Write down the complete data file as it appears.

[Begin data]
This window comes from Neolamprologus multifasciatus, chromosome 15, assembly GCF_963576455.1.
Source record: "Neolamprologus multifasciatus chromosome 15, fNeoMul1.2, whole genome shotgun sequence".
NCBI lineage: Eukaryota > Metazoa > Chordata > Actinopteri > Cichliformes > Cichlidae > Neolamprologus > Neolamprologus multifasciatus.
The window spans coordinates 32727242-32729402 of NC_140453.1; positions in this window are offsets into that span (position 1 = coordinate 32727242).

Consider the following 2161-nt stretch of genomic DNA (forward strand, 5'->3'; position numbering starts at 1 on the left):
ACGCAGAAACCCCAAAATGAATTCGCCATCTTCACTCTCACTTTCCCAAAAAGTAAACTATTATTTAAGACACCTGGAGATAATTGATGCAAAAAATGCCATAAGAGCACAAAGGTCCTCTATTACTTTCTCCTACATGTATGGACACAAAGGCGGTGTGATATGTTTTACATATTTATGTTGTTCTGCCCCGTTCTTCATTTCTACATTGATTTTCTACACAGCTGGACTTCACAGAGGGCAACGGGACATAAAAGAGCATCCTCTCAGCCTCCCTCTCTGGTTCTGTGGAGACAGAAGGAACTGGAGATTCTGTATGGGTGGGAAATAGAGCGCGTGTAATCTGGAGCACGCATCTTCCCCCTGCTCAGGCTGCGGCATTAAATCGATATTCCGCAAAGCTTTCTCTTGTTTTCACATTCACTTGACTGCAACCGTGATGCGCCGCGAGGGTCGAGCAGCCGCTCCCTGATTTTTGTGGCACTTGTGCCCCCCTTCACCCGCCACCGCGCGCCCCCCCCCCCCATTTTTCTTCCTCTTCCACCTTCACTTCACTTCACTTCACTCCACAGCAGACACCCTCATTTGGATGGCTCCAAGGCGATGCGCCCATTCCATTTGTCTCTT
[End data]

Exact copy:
This window comes from Neolamprologus multifasciatus, chromosome 15, assembly GCF_963576455.1.
Source record: "Neolamprologus multifasciatus chromosome 15, fNeoMul1.2, whole genome shotgun sequence".
NCBI lineage: Eukaryota > Metazoa > Chordata > Actinopteri > Cichliformes > Cichlidae > Neolamprologus > Neolamprologus multifasciatus.
The window spans coordinates 32727242-32729402 of NC_140453.1; positions in this window are offsets into that span (position 1 = coordinate 32727242).

Consider the following 2161-nt stretch of genomic DNA (forward strand, 5'->3'; position numbering starts at 1 on the left):
ACGCAGAAACCCCAAAATGAATTCGCCATCTTCACTCTCACTTTCCCAAAAAGTAAACTATTATTTAAGACACCTGGAGATAATTGATGCAAAAAATGCCATAAGAGCACAAAGGTCCTCTATTACTTTCTCCTACATGTATGGACACAAAGGCGGTGTGATATGTTTTACATATTTATGTTGTTCTGCCCCGTTCTTCATTTCTACATTGATTTTCTACACAGCTGGACTTCACAGAGGGCAACGGGACATAAAAGAGCATCCTCTCAGCCTCCCTCTCTGGTTCTGTGGAGACAGAAGGAACTGGAGATTCTGTATGGGTGGGAAATAGAGCGCGTGTAATCTGGAGCACGCATCTTCCCCCTGCTCAGGCTGCGGCATTAAATCGATATTCCGCAAAGCTTTCTCTTGTTTTCACATTCACTTGACTGCAACCGTGATGCGCCGCGAGGGTCGAGCAGCCGCTCCCTGATTTTTGTGGCACTTGTGCCCCCCTTCACCCGCCACCGCGCGCCCCCCCCCCCCATTTTTCTTCCTCTTCCACCTTCACTTCACTTCACTTCACTCCACAGCAGACACCCTCATTTGGATGGCTCCAAGGCGATGCGCCCATTCCATTTGTCTCTT